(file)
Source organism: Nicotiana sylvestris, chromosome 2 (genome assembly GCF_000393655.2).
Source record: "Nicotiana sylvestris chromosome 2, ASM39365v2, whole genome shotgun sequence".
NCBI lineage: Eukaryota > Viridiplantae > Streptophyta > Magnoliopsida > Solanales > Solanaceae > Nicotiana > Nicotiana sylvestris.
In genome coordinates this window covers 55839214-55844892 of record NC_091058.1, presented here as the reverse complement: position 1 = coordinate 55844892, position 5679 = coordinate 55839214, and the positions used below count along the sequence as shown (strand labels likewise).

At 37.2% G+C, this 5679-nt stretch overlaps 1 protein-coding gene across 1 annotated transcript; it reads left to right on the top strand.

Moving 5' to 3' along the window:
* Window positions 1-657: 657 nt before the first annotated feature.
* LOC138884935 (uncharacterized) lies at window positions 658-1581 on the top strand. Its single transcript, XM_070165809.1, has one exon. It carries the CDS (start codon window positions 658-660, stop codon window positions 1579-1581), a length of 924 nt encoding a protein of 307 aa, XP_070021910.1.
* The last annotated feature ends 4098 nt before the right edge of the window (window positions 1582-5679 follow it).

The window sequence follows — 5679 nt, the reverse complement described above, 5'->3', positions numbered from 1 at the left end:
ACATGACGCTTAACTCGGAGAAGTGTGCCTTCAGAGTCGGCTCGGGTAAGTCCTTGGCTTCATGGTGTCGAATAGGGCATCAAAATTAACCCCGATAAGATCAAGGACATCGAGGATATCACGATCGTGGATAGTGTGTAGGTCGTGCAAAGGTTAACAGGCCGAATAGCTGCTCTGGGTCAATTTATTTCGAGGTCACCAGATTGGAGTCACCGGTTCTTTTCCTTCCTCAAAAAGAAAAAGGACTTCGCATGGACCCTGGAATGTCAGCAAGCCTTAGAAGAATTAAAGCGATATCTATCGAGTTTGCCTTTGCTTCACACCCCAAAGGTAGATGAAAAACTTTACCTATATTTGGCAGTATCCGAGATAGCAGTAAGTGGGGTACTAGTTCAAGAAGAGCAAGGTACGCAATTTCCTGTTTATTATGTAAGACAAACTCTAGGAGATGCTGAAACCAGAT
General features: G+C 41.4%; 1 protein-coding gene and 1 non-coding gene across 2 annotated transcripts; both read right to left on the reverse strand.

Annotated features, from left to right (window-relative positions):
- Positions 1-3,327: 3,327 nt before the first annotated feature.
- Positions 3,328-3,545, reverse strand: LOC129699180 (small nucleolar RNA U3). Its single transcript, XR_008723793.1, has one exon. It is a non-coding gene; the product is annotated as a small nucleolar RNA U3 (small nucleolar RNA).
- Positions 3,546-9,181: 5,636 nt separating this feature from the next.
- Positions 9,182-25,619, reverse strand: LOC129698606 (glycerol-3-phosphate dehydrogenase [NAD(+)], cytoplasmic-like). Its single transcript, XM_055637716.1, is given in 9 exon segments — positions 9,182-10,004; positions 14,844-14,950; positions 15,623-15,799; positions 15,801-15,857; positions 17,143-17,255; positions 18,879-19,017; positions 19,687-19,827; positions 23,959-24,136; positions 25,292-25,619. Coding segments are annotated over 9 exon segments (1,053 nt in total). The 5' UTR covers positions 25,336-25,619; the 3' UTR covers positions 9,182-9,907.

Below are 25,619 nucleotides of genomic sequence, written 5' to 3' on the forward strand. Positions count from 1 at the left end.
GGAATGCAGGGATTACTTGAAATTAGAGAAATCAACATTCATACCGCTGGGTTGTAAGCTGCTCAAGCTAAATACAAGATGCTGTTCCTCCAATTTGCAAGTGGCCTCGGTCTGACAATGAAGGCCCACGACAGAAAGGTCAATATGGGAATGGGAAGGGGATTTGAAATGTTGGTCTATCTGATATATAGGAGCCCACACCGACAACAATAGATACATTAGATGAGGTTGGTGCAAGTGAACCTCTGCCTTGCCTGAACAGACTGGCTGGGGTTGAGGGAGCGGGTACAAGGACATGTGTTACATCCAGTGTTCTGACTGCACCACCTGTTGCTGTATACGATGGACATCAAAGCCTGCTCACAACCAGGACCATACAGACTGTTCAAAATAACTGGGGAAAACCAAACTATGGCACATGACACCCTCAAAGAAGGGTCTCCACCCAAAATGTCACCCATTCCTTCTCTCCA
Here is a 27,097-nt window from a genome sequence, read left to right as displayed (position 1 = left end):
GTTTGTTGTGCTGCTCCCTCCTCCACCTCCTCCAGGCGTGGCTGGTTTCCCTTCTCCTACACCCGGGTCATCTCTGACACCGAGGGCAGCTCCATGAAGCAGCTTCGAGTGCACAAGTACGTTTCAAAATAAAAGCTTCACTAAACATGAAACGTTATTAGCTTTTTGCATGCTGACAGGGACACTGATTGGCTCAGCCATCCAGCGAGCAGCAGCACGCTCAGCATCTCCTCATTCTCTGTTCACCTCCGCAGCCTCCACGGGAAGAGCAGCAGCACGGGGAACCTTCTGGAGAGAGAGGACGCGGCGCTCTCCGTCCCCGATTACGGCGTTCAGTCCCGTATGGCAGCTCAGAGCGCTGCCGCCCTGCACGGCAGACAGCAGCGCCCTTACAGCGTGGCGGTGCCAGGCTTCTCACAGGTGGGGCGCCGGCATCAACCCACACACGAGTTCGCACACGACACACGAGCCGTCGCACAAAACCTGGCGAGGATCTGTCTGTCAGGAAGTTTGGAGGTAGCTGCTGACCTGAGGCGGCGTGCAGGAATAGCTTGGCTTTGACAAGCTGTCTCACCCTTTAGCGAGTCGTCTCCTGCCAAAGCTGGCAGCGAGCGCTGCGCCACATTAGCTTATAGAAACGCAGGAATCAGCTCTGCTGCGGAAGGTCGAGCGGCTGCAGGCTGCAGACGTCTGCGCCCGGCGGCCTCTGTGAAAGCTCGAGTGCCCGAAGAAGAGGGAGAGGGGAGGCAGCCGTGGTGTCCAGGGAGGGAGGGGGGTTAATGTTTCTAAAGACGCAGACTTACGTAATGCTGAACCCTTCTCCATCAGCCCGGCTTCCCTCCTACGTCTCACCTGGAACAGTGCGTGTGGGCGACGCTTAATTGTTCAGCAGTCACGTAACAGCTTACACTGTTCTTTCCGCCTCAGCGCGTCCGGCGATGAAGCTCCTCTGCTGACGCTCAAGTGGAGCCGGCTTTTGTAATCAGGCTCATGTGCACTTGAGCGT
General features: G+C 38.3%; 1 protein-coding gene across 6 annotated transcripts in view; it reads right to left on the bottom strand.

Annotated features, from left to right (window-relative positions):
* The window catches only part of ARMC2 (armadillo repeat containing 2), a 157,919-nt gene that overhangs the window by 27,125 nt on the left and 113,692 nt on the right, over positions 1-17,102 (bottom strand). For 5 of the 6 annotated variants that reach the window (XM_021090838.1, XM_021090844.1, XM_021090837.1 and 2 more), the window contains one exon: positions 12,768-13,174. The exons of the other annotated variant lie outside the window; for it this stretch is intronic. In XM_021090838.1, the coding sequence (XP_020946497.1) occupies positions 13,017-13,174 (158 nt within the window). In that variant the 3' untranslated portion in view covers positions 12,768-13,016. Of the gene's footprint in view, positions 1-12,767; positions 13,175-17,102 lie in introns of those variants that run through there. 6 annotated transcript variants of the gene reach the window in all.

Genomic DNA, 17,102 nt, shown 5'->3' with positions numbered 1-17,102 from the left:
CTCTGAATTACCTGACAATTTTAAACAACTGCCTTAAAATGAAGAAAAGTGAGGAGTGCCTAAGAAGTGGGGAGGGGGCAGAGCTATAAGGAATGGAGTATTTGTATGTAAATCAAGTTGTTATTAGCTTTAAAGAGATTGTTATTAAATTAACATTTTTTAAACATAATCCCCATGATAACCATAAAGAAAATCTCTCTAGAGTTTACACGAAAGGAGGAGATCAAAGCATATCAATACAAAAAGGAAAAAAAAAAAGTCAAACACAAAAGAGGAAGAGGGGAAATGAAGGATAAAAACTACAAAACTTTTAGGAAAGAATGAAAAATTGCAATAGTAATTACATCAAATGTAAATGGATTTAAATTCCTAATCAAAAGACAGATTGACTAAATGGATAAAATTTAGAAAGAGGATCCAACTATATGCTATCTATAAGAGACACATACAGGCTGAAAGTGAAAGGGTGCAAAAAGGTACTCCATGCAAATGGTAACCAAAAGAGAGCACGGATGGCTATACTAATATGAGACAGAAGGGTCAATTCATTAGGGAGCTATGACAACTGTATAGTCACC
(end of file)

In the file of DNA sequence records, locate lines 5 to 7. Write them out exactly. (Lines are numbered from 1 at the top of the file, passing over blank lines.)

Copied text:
At 37.2% G+C, this 5679-nt stretch overlaps 1 protein-coding gene across 1 annotated transcript; it reads left to right on the top strand.

Moving 5' to 3' along the window:
* Window positions 1-657: 657 nt before the first annotated feature.